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Pride & Resistance: The LGBTQIA+ Struggle is the Working Class Struggle

Tomorrow, ANSWER Los Angeles is hosting an anti-corporate Pride event to fight Rainbow Capitalism and bring Pride back to its roots.

Flyer with light purple background and drawn images of protestors in bright colors with megaphones and signs that read "United to Defend Trans Lives" and "Fight for LGBTQ Liberation." Text on the flyer reads: "Pride & Resistance: Stonewall Means Fight Back. March and Celebration. June 26, 2021, 3:30 PM"
Flyer with light purple background and a map of East Los Angeles that reads: "Pride & Resistance: Stonewall Means Fight Back! Meet at Black Cat, march down Sunset, program and performances at the intersection of Echo Park Ave. and Park Ave.

Tomorrow, June 26, ANSWER Coalition Los Angeles, an anti-war and social justice organization, is hosting Pride & Resistance: Stonewall Means Fight Back! — an anti-corporate Pride March and Celebration. Given that the annual LA Pride Parade was canceled this year, ANSWER felt it was important to hold their own Pride event, an event for the people, to get back to the origins of what Pride really means and to shine light on the violence and discrimination that many LGBTQIA+ people still face.

“We at ANSWER Coalition, especially LBGTQ members, with the recent upsurge in attack on trans people and something like 250 anti-LGBTQ laws out there (many specifically targeting trans people), felt it was important to organize this event,” says JB Barrios, an organizer with ANSWER Los Angeles, “I don’t want to say there has been radio silence, all the right groups are out there, but from the mainstream media, we are seeing a silence and we want to uplift that LGBT struggle.”

In 2021 alone, more than 250 Anti-LGBTQ laws have been introduced across the United States, eight of which have been already enacted and four of those are specifically anti-trans. Not to mention the uptick in transgender violence, with at least 29 trans and gender non-conforming people killed already this year, the majority of which are Black and Latinx transgender women — and these are only those that were reported. 

“This is not just about rainbow flags and face painting,” says JB, “this is about every single step that we’ve made, every single inch of progress made in the LGBTQ struggle, and every working class struggle, is a result of the people. The people working together in a unified mass, taking the streets and making the message super clear that an attack on one is an attack on everybody and we are not going to tolerate it anymore.”

People in the Queer community have been especially vocal this year about speaking out against “Rainbow Capitalism” or the “commercialization and commodification of LGBTQ movements, most notably Pride.” Not only are large corporations profiting off of Pride and Queerness in general, but clearly many have forgotten how the LGBTQIA+ struggle has always been a working class struggle, and ANSWER Coalition seeks to remind people of that.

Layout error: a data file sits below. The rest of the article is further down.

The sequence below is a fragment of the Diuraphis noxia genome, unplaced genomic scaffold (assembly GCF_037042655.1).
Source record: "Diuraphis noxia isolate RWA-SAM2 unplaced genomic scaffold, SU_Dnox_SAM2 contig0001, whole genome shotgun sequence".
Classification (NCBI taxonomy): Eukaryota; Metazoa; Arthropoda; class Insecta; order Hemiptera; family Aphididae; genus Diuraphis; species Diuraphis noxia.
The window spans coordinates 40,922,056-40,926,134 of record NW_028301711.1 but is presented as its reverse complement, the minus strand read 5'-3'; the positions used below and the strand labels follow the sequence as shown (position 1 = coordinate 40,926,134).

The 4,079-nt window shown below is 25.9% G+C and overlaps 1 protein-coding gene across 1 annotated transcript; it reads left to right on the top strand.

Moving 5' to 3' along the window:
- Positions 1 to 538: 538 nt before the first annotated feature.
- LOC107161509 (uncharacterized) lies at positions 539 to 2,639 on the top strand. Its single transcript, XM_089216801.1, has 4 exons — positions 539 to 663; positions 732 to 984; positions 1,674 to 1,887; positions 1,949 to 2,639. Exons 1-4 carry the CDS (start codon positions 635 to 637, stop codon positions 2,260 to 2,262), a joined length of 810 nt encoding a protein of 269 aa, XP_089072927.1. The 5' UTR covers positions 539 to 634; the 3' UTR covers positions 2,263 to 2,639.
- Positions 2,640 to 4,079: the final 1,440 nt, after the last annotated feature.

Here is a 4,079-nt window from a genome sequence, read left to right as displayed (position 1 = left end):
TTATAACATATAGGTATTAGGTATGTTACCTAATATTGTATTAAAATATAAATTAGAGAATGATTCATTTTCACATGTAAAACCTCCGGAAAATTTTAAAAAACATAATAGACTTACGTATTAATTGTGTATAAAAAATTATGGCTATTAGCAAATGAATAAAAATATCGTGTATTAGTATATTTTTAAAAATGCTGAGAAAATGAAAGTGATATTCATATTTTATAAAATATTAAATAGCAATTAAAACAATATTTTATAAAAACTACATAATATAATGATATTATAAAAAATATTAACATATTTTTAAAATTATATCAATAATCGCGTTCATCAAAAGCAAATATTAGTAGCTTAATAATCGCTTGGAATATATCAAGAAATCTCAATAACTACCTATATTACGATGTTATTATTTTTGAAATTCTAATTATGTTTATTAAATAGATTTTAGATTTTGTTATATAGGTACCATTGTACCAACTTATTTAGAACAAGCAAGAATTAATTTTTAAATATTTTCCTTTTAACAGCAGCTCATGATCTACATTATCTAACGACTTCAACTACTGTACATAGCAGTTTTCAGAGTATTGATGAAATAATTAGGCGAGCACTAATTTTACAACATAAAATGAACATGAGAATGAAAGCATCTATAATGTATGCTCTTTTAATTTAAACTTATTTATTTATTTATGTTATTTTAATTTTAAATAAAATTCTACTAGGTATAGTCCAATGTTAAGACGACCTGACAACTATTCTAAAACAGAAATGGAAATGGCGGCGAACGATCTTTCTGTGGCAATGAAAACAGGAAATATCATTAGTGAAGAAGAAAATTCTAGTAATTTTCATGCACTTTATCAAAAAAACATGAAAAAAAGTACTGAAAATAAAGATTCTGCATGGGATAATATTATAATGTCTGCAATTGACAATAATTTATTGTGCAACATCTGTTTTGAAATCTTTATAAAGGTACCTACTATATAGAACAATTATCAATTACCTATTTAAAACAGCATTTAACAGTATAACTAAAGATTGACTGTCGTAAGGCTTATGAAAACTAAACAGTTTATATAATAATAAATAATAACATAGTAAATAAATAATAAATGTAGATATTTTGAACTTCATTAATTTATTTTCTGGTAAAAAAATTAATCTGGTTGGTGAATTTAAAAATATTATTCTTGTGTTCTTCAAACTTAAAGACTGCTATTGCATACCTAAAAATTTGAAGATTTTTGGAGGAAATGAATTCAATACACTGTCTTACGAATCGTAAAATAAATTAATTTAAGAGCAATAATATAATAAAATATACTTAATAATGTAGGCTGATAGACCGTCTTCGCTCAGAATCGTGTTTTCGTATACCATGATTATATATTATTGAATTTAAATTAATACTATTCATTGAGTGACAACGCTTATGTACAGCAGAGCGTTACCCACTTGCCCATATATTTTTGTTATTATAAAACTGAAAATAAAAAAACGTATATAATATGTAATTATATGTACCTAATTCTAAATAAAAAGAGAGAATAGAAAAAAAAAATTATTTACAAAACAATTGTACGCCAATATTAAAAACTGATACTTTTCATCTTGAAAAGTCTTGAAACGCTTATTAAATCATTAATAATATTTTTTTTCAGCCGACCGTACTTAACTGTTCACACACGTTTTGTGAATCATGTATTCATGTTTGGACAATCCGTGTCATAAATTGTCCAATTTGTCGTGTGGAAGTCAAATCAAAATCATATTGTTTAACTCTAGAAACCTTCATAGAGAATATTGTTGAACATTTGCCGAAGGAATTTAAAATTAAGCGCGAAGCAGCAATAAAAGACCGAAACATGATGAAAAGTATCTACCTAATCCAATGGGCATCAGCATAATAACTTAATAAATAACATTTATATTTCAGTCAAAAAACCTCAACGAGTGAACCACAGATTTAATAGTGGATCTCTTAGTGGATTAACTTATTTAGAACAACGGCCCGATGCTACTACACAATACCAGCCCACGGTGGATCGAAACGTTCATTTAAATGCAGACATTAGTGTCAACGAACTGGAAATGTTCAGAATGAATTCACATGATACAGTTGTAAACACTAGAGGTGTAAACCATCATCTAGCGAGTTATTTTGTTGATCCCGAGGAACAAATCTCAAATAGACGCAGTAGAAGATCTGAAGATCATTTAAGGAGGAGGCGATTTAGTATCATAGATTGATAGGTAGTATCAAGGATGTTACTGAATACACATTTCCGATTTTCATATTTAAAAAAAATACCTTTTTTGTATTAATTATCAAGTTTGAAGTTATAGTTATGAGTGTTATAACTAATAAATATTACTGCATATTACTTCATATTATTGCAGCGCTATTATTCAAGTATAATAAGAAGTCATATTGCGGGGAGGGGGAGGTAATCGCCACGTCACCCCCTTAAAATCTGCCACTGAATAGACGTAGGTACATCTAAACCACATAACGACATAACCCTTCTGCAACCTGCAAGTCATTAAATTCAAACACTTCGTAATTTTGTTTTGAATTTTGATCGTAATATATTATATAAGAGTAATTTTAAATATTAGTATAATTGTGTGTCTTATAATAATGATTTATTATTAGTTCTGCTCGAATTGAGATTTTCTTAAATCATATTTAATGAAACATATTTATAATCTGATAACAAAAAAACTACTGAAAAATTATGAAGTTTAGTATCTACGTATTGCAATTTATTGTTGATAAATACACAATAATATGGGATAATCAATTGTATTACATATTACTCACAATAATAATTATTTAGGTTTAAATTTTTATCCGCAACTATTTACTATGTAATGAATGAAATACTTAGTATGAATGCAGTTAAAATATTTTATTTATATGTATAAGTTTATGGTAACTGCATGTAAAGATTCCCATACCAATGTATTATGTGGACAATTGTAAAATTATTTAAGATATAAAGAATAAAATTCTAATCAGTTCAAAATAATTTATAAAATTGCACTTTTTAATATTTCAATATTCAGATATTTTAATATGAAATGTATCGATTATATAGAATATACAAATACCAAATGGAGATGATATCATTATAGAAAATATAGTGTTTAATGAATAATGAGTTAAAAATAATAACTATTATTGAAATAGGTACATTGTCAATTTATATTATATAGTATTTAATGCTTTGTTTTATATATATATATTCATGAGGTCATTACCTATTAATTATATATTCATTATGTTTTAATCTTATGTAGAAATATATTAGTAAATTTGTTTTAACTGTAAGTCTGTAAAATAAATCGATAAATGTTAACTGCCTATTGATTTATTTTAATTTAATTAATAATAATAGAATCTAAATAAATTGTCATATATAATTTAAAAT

“Not only do we need to take the streets and uplift the LGBTQ struggle but really make it clear that the LGBTQ struggle is the working class struggle. All of these oppressions that we are facing, police brutality, anti-Blackness, anti-Asian racism, attack on reproductive rights in Texas and all around the nation, these are all one fight, so that’s where the march came from.”

The march will start at the Black Cat Tavern, a historic site in the LGBTQIA+ struggle, and will end at Echo Park Lake, the site of another recent struggle, where there will be speakers, musicians, spoken word poetry, and a celebration. The recent events at Echo Park Lake and the houselessness crisis in LA hits very close to home for many in the queer community.

“This is all tied to a working class struggle because LGBTQ oppression is not just in the realm of ideas. Our oppression is houselessness, not having medical care, let alone affirming and inclusive medical care. It’s hunger. All of these are policy decisions in a country that spends a trillion dollars a year on a military budget. This can go way over night but again, it’s the same people who are running these corporations, who are sponsoring the mainstream events, who are backing these laws, who are dividing the working class and oppressing in every other facet.”

Echo Park Lake is still fenced off and patrolled heavily by private security and LAPD, so the celebration will be in the streets surrounding the park — unlike LA Pride held by the city, where police are present to “show how far we’ve come.”

“Pride was bold. Pride was a bold, organized, mass struggle with thousands of people taking the streets but was also a celebration of our collective strength. Stonewall was a huge embarrassment to the ruling class. Not only were the cops defeated and pushed back, but they were defeated and pushed back by a group of people they tried so hard to dehumanize and terrorize. To terrorize them into helplessness.”

“Although LA has a beautiful and horrifying LGBTQ struggle history, we think it will be a peaceful and fun event and hopefully super inspiring for people.”

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